US. Senator Mark Kirk (R-Ill.), elected in 2010 after five terms in the House of Representatives, may be facing a challenge from within his own party.
James Marter, a 52-year-old computer analyst with no political experience, is formally challenging the incumbent. In a campaign leaflet, Marter says he is running because:
“Kirk is one of the most liberal Republicans in the Senate. He is a full-blown social liberal who supports taxpayer-funding for abortions and the entire gay marriage agenda, including judicial activism and provisions that undermine religious liberty.”
Marter’s developing campaign website also reports that his disagreements with Kirk extend beyond social issues:
“He is a consistent supporter of gun control with an ‘F’ rating by the NRA, and has a history of opposing school choice, and has opposed almost every effort to significantly cut spending or balance the budget, and finally he is the only sitting Republican senator to have voted for Cap and Trade energy taxes.”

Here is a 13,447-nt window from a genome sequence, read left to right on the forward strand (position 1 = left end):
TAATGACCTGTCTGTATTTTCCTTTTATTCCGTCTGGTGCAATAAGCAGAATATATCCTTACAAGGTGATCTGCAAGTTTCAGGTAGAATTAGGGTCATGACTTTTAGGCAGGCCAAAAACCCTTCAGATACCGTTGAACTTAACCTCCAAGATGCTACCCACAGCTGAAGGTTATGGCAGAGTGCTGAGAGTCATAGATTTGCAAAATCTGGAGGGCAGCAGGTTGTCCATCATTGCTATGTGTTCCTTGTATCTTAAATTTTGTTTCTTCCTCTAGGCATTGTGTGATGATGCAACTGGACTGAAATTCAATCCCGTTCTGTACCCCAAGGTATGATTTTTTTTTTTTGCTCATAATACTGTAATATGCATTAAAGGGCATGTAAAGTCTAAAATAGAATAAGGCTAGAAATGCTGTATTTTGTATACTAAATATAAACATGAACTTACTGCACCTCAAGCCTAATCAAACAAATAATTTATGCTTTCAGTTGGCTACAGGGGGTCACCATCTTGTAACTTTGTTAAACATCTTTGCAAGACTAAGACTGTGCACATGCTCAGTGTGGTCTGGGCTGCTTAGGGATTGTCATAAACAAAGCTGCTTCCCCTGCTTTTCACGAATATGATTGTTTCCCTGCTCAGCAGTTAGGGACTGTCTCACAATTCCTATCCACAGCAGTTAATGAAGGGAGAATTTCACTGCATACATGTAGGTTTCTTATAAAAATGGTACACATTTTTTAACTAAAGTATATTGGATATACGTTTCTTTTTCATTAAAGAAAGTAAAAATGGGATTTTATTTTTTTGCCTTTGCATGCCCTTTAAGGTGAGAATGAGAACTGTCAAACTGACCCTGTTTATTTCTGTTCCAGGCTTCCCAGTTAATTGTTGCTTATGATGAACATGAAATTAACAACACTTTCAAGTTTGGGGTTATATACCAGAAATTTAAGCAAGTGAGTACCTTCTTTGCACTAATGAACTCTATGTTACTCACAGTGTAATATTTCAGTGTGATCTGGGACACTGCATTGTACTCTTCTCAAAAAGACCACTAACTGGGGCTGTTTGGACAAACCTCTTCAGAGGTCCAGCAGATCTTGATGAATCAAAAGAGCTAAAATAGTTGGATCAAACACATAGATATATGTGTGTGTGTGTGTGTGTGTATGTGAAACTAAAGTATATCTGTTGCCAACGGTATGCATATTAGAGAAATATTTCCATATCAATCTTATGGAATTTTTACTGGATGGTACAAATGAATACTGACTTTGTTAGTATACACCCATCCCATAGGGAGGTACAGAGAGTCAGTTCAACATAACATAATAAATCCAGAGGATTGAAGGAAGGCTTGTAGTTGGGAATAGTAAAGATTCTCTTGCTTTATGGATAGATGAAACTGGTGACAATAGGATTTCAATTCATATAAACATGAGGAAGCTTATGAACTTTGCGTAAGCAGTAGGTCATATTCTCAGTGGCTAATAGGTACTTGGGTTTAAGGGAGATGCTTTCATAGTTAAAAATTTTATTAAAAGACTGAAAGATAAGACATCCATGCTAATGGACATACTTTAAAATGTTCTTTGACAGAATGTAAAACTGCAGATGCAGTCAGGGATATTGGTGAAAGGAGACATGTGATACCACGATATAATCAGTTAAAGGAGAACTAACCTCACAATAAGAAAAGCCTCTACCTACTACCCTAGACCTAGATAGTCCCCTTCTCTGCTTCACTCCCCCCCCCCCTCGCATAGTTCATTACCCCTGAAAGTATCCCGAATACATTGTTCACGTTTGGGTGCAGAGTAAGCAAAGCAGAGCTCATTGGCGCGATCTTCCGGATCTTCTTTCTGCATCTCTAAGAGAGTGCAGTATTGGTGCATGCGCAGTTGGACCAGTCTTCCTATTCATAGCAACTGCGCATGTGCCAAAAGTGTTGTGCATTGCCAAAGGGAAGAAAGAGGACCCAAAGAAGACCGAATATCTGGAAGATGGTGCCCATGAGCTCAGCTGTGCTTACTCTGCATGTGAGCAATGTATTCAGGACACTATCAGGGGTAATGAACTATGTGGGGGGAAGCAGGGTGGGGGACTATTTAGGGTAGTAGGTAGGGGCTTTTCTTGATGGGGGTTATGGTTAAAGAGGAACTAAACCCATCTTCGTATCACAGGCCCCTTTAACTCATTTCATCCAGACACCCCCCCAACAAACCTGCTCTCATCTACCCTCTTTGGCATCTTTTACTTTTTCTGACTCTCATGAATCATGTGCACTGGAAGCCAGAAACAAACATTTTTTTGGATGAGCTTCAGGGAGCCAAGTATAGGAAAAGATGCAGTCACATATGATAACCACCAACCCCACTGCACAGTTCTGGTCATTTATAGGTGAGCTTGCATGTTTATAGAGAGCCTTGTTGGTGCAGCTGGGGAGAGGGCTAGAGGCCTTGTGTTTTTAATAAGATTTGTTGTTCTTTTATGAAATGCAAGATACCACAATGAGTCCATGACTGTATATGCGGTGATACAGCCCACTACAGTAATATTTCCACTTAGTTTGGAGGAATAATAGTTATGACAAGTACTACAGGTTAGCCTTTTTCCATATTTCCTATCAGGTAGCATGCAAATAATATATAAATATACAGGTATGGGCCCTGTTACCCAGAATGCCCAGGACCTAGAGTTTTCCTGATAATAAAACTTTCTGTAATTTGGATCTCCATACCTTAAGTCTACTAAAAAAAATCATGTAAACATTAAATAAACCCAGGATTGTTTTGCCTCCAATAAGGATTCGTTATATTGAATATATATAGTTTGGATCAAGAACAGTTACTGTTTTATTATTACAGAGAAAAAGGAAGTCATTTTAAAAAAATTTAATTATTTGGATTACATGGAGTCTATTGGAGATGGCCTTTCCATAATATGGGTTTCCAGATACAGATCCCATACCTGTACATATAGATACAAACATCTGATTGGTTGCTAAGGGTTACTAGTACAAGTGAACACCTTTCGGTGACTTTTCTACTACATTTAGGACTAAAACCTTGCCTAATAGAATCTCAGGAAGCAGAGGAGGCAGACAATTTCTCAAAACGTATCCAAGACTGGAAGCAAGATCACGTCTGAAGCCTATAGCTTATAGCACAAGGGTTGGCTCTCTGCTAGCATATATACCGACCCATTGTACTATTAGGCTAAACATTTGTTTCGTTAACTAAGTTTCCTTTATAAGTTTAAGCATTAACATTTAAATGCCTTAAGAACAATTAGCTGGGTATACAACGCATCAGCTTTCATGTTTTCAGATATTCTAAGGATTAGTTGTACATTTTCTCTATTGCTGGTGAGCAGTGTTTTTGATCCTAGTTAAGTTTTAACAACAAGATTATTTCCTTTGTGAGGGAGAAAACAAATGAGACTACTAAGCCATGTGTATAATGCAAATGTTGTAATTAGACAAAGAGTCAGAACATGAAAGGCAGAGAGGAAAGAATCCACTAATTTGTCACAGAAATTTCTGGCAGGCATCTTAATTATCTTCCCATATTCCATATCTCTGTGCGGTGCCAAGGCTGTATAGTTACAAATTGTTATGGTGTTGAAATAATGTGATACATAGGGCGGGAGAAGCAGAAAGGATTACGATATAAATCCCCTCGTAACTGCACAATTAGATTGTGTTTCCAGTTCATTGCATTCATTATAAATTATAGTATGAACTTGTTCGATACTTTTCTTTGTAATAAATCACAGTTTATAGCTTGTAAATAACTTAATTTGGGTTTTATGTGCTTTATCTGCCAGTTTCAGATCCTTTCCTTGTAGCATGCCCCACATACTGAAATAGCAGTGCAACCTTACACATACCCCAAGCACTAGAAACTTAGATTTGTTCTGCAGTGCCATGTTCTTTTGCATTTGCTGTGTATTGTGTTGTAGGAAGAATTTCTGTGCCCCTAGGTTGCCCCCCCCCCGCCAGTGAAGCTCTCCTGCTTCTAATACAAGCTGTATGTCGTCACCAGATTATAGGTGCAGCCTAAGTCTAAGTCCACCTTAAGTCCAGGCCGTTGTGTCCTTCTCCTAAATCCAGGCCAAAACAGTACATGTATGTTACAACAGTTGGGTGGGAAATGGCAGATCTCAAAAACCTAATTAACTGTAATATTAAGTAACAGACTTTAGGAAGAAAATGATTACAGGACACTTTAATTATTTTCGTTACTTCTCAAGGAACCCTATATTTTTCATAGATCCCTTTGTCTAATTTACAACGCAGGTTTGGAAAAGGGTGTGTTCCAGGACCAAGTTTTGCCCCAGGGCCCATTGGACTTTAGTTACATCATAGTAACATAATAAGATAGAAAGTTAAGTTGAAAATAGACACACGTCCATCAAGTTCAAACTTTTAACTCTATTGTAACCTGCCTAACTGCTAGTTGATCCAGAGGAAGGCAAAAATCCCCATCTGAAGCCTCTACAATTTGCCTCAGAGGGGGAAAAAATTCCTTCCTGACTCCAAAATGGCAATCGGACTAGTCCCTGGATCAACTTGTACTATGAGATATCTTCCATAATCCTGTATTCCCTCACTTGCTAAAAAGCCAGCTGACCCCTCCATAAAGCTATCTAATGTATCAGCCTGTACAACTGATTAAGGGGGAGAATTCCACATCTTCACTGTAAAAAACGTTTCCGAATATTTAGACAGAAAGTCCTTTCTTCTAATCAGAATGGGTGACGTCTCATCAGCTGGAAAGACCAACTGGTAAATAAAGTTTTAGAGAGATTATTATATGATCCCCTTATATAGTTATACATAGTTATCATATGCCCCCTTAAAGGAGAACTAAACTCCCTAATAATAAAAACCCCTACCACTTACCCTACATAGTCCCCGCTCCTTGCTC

Already known as a social liberal among Republicans, Kirk voted to continue funding Planned Parenthood even after the controversial undercover videos appeared over the summer. Kirk also issued a press release offering his approval of the Supreme Court’s same-sex marriage ruling in June.censure by the Aurora Township Republican Organization. His name will not appear on any of the organization’s campaign literature. Committee Secretary Jennifer Nevins said, “That will affect the 60,000 voters in our township.”
James Marter’s challenge may demonstrate how vulnerable Kirk is within his party. If higher profile names such as former U.S. Reps. Joe Walsh and Bobby Schilling decline to enter, Marter could be a candidate for disaffected conservatives and party regulars to rally around.
The Democratic opponent in the 2016 Senate race is likely to be U.S. Rep. Tammy Duckworth of the 8th congressional district. A July Public Policy survey showed Duckworth defeating Kirk 42-36. Another poll in September showed her ahead 45-41.
Kirk may prove to be one of the more vulnerable Republicans in 2016. He won in the Republican-dominated 2010 midterm elections by defeating Democrat Alexi Giannoulias. However, his victory was by less than 2 percentage points in which he received under 50% of the vote.